Several different methods can be used to forge signatures. One method is the "freehand method", whereby the forger, after careful practice, replicates the signature by freehand. Although a difficult method to perfect, this often produces the most convincing results.
In the "trace-over method", the sheet of paper containing the genuine signature is placed on top of the paper where the forgery is required. The signature is traced over, appearing as a faint indentation on the sheet of paper underneath. This indentation can then be used as a guide for a signature.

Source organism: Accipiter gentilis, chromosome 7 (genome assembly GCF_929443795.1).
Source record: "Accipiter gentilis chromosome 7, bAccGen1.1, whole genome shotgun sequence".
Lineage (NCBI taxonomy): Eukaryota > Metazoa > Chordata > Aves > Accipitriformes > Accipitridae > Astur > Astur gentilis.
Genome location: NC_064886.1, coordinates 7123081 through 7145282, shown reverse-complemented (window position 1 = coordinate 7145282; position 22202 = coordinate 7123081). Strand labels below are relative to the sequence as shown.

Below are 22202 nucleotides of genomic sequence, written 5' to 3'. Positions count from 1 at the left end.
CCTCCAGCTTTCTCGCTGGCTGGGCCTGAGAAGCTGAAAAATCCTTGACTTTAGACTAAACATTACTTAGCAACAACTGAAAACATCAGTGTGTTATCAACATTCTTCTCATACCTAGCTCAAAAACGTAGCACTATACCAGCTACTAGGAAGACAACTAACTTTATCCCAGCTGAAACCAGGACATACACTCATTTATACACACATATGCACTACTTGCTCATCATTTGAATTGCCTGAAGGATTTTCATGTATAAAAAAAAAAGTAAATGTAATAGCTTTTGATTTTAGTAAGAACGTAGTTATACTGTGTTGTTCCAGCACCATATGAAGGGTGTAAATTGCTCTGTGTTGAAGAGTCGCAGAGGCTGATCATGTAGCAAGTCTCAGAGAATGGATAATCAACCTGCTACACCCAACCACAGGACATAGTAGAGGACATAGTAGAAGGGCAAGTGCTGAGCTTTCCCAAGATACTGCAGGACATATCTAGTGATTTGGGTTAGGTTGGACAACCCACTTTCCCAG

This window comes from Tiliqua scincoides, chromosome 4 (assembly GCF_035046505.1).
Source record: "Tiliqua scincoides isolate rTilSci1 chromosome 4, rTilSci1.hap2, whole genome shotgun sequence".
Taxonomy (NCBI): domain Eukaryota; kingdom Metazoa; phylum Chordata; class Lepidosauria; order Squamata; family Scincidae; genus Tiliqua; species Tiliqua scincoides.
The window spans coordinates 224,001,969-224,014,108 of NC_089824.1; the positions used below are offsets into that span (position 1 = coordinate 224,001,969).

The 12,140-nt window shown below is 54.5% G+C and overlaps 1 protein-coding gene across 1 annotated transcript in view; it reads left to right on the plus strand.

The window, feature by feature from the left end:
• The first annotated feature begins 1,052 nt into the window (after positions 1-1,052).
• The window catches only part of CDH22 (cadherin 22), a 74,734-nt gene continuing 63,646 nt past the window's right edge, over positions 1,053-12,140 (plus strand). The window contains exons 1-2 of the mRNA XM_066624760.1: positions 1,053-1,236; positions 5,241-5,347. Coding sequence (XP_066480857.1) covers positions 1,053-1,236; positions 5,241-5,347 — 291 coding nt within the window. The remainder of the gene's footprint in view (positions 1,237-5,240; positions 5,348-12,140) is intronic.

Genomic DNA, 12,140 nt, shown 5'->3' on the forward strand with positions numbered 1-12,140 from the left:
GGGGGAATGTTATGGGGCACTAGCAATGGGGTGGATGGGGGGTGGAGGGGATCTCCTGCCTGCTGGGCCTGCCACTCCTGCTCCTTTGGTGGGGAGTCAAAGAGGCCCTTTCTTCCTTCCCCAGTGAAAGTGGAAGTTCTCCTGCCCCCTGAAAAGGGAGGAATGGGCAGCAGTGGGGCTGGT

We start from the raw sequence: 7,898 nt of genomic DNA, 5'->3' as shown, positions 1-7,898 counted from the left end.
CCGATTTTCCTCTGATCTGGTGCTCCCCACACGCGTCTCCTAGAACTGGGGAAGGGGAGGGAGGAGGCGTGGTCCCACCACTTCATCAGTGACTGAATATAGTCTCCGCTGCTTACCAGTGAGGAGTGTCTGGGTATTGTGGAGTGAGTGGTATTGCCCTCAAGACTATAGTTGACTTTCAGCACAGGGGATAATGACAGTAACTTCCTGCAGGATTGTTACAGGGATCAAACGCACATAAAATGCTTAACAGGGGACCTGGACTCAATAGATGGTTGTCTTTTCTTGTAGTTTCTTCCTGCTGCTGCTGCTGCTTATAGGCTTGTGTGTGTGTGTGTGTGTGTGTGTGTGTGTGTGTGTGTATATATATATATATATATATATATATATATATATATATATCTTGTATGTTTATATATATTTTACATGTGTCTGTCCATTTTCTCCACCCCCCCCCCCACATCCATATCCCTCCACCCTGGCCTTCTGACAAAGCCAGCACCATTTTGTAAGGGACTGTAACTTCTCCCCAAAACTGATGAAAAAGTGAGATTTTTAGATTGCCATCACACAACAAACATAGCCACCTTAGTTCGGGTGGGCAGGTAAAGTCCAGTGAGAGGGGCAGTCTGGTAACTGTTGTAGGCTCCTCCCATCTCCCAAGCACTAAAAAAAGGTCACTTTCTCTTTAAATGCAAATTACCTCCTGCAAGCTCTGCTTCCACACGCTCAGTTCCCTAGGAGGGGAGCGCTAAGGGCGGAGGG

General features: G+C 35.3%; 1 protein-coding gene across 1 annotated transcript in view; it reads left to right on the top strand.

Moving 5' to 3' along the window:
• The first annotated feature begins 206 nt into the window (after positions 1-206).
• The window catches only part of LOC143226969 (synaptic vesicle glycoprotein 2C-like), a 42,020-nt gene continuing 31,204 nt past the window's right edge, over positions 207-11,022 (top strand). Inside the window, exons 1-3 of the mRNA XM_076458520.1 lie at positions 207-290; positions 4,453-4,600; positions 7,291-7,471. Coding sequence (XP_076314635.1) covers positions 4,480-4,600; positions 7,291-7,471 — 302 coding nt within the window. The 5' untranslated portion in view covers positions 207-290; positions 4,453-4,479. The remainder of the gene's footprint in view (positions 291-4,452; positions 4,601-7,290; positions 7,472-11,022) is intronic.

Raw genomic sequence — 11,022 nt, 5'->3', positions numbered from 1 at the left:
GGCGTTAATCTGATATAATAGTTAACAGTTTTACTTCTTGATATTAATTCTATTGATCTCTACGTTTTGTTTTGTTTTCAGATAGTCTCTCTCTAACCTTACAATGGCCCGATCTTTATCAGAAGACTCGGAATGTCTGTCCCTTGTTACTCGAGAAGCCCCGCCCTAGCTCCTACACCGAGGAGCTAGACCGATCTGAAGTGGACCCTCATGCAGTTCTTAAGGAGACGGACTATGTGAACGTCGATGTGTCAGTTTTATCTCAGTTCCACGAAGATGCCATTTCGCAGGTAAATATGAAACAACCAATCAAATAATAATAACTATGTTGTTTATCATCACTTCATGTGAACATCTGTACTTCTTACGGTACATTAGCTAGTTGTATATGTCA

A number of characteristics can suggest to an examiner that a signature has been forged, mostly stemming from the forger focusing on accuracy rather than fluency. These include:
- Shaky handwriting
- Pen lifts
- Signs of retouching
- Letter proportions
- Very close similarity between two or more signatures
- Jackson, Andrew R. W. (2007). Forensic Science. Pearson Education. pp. 235–238.
|This crime-related article is a stub. You can help Wikipedia by expanding it.|